I have a feeling this blog post will be a bit controversial. A friend of mine has a theory - that women cannot "have it all." On one level, I think I am going to have to disagree with my friend, but it is possible that our disagreement is a question of semantics. As every good lawyer must ask, what does "having it all" really mean? I think that by some definitions, no one can have it all. But, by other definitions, anyone (including women) can certainly have it all.
Some may think that "having it all" means having the perfect job, working 9 million hours a week, having a family, being there full-time, being strong and independent while simultaneously being domestic, having plenty of money - you know, having everything 100%. By that definition, I do not believe ANYONE, male or female, can "have it all." As a matter of mathematic principle, it is impossible to give yourself 100% to more than one task. I think the question for me is whether a woman can strike a balance between work, home, love and self that allows her to enjoy all of these areas without feeling as if she is missing out or losing something. I think a woman who finds that balance does, indeed, "have it all."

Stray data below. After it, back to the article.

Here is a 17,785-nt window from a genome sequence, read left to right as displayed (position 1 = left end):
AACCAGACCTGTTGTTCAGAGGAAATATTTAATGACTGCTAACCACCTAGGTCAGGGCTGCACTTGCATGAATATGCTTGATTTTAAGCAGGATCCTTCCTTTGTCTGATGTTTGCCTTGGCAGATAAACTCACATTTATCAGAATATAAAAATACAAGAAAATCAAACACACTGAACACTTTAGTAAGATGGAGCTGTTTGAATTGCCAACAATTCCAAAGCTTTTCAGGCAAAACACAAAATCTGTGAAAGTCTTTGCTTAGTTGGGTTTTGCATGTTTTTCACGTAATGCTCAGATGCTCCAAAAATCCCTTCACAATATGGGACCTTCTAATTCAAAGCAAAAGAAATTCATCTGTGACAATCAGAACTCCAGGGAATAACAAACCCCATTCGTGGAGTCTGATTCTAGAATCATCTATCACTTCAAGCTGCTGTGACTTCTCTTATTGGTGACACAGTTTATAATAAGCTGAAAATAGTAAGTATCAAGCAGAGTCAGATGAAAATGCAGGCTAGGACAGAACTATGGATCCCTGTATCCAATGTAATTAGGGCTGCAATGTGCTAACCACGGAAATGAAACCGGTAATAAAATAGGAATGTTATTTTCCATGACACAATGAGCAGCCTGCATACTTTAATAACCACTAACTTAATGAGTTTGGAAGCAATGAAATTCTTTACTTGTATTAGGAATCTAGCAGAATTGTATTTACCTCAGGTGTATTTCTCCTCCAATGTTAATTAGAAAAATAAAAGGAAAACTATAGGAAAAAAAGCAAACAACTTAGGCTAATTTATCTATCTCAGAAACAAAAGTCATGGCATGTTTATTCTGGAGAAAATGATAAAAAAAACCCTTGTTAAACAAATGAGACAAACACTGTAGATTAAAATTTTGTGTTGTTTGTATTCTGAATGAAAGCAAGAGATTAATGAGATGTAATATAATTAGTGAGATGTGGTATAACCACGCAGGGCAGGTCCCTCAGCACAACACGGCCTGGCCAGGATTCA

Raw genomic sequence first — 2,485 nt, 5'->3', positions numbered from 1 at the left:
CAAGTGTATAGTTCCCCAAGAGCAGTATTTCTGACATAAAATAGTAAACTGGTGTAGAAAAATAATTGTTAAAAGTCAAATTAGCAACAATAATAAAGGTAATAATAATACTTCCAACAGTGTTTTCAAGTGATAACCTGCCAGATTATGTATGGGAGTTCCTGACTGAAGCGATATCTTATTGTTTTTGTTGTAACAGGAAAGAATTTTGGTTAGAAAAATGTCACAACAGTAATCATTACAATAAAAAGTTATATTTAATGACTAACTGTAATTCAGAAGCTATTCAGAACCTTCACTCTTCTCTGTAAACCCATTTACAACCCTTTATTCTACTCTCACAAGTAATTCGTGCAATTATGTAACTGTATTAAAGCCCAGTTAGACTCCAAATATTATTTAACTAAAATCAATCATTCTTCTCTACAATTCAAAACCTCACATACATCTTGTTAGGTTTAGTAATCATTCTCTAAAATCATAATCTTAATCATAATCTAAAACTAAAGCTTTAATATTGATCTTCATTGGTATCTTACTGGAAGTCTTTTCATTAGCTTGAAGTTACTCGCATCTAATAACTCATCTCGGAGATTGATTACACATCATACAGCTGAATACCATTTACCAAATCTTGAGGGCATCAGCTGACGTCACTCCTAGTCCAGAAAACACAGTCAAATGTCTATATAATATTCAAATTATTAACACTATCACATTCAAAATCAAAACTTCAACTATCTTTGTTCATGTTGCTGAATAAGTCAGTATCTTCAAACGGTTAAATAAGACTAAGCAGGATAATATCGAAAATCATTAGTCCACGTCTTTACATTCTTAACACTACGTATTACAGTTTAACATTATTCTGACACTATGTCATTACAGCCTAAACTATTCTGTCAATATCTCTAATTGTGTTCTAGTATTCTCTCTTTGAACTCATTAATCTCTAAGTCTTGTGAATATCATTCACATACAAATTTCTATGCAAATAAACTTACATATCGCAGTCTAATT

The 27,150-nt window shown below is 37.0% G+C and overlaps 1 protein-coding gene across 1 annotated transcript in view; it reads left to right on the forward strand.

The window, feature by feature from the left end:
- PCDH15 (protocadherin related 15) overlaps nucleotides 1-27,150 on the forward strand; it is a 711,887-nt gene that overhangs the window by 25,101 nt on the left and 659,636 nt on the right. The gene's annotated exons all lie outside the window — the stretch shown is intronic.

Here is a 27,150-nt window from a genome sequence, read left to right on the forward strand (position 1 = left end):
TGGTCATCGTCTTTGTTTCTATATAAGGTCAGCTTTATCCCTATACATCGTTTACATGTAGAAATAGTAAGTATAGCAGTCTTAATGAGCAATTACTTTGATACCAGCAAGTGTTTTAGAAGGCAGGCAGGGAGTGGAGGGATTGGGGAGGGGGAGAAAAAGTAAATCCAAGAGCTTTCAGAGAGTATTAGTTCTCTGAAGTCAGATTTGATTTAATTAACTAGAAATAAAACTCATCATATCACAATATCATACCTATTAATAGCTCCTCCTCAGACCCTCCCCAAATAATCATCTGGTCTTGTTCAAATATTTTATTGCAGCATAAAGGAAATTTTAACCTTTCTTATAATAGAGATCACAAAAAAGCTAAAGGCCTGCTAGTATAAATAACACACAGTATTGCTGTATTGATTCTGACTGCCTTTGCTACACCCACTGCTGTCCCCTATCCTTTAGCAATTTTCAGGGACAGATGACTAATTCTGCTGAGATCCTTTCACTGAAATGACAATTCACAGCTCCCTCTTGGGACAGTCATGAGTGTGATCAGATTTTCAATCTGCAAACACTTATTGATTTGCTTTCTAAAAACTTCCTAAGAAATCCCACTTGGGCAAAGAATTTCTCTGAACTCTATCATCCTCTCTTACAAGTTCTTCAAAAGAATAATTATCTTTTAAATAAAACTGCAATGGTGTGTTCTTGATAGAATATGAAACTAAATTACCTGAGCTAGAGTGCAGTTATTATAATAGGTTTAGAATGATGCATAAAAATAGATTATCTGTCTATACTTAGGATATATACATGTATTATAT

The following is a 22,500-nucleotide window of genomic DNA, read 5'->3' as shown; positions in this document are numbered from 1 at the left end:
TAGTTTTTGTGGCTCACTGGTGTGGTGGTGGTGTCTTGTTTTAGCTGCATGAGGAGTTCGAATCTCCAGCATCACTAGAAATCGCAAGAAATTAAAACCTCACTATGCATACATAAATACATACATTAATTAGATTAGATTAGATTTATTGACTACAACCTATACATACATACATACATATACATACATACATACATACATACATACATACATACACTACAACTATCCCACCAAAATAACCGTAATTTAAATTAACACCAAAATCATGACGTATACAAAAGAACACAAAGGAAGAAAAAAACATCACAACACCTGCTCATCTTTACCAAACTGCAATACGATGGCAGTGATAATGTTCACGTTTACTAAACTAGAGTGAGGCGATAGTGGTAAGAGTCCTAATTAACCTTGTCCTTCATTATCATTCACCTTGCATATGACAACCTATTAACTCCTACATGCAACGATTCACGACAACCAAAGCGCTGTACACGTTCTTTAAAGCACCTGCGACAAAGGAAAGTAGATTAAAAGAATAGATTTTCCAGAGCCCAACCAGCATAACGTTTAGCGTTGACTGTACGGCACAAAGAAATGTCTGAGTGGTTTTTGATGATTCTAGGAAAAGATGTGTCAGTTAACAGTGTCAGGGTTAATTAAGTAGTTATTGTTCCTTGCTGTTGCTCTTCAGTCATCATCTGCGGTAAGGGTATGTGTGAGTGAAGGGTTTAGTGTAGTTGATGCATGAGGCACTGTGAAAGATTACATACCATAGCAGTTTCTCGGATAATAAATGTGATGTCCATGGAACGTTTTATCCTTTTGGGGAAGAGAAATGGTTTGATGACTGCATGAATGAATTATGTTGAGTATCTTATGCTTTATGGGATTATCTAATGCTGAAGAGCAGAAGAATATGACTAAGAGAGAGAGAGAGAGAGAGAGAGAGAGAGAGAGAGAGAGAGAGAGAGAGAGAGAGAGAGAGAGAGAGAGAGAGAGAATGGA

Women often feel that there is societal pressure to choose - a high-powered career or a family? Women are made to feel that if they pursue their career, they are doing so to the detriment of their family. Frankly, if a single woman spends long hours at a job, then there is very little time available for dating and relationships. If a well-educated woman earns a high salary, many men are intimidated (and some even feel emasculated) and they fear having a relationship with a strong, financially independent and secure woman. Even more than that, if a woman works long hours or travels, it is difficult to juggle everything and schedule a date. It is also hard to find men who are willing to change things last-minute when work interferes. Ironically, there are many men out there in the same situation - while one would think these men would be understanding, these men are often the least willing to be flexible - they expect someone to bend to their demanding schedule and they have no interest in working around another person. Their time is tight, and they want to date a woman who is available and waiting on them.